April 18, 2004
U.S. Takes Silver in Under-18 World Championship

The U.S. National Under-18 Team fell to Russia, 3-2, in the gold medal game of the Under-18 World Championship Sunday in Minsk, Belarus. The team, featuring a roster stocked with future college players, captures the silver medal in the tournament, its second medal in three years after winning gold in 2002.

U.S. Under-18 Team
College Commitments
Matt Auffrey Wisconsin
Mike Brennan Boston College
Nathan Davis Miami
Jeff Frazee Minnesota
Tom Fritsche Ohio State
Nathan Gerbe Boston College
Joe Grimaldi Nebraska-Omaha
Nate Hagemo Minnesota
Jack Johnson Michigan
Chad Kolarik Michigan
Bryan Lerg Michigan
Geoff Paukovich Denver
Kevin Porter Michigan
Brandon Scero Ohio State
Corey Schneider Boston College
Jack Skille Wisconsin

With the scored tied, 1-1, after two periods, Russia tallied two goals in a 1:06 span to seal the victory. Team USA climbed to within one goal with :38 remaining on a marker by forward Phil Kessel, and then the U.S. notched what initially appeared to be the game-tying goal with just seconds remaining before it was disallowed due to a dislodged net.

The contest represented the third straight year that the U.S. and Russia have met in a medal game at the IIHF Under-18 World Championship, and the second time in three years that the United States has qualified for the finals. The U.S. defeated Russia to take home the gold medal in 2002, and last year lost in the bronze-medal game, finishing fourth.

The U.S. opened the scoring in the first period on a power-play blast from Nate Hagemo that bested Russian goaltender Anton Khudobin. Hagemo, positioned on the left point, received a pass along the blue line from Kevin Porter to set up the tally.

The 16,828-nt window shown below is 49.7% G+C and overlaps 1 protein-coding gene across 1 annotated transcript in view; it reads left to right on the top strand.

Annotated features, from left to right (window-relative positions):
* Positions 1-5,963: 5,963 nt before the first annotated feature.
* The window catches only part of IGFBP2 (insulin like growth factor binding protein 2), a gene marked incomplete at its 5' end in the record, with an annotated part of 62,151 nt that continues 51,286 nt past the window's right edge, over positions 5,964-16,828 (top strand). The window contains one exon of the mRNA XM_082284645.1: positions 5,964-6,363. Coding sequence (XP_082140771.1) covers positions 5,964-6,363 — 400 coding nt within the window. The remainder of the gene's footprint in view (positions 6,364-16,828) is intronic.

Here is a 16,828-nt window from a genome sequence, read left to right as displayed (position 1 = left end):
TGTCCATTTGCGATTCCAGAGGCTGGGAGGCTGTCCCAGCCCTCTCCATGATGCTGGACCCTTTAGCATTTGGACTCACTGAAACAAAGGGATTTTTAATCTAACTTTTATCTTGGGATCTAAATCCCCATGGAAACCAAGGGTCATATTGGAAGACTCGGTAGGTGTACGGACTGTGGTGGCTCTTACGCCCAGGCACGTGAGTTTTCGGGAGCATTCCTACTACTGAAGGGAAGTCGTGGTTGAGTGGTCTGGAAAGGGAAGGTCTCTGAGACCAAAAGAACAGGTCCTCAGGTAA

Russia evened the score, 1-1, at 6:53 of the second period as Kiriff Lyamin beat U.S. goaltender Cory Schneider.

In the final session Roman Voloshenko registered an even-strength goal while Dimitri Shitikov tallied on a power play to put Russia up 3-1.

In a frantic final two minutes, the U.S. made it 3-2 at the 58:22 mark of the game as Kessel scored his seventh goal of the event. Kessel, attacking the right side of the Russian defensive zone, released a wrist shot past the glove of the Khudobin.

The U.S., with goaltender Schneider pulled for an extra attacker, then scored what appeared to be the game-tying goal with a few seconds left in
the game, but the goal was waved off.

"This team can be proud that they fought until the absolute last second of this game and all the games they played in the tournament," said U.S.
head coach John Hynes, who was the assistant at Wisconsin until midway through this season.

Kessel, who at 16 was one of the younger players in the tournament, led all goal scorers and amassed 10 points (7-3) in six games to finish fifth overall in scoring.

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